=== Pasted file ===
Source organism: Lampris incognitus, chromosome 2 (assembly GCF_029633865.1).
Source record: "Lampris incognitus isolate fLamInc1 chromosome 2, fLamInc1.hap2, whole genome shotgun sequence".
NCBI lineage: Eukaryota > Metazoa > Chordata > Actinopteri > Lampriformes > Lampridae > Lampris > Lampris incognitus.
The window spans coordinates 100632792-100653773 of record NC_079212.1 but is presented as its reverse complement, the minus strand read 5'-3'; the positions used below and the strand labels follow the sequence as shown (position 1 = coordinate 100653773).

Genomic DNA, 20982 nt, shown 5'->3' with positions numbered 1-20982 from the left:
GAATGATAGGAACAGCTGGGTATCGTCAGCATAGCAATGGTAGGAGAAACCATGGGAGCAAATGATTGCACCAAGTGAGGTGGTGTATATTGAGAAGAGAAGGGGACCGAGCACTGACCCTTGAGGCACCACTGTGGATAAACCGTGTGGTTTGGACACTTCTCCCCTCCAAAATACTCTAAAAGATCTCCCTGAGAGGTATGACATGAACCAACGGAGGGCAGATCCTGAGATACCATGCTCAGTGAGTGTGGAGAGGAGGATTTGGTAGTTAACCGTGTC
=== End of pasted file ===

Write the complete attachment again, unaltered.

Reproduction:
Source organism: Lampris incognitus, chromosome 2 (assembly GCF_029633865.1).
Source record: "Lampris incognitus isolate fLamInc1 chromosome 2, fLamInc1.hap2, whole genome shotgun sequence".
NCBI lineage: Eukaryota > Metazoa > Chordata > Actinopteri > Lampriformes > Lampridae > Lampris > Lampris incognitus.
The window spans coordinates 100632792-100653773 of record NC_079212.1 but is presented as its reverse complement, the minus strand read 5'-3'; the positions used below and the strand labels follow the sequence as shown (position 1 = coordinate 100653773).

Genomic DNA, 20982 nt, shown 5'->3' with positions numbered 1-20982 from the left:
GAATGATAGGAACAGCTGGGTATCGTCAGCATAGCAATGGTAGGAGAAACCATGGGAGCAAATGATTGCACCAAGTGAGGTGGTGTATATTGAGAAGAGAAGGGGACCGAGCACTGACCCTTGAGGCACCACTGTGGATAAACCGTGTGGTTTGGACACTTCTCCCCTCCAAAATACTCTAAAAGATCTCCCTGAGAGGTATGACATGAACCAACGGAGGGCAGATCCTGAGATACCATGCTCAGTGAGTGTGGAGAGGAGGATTTGGTAGTTAACCGTGTC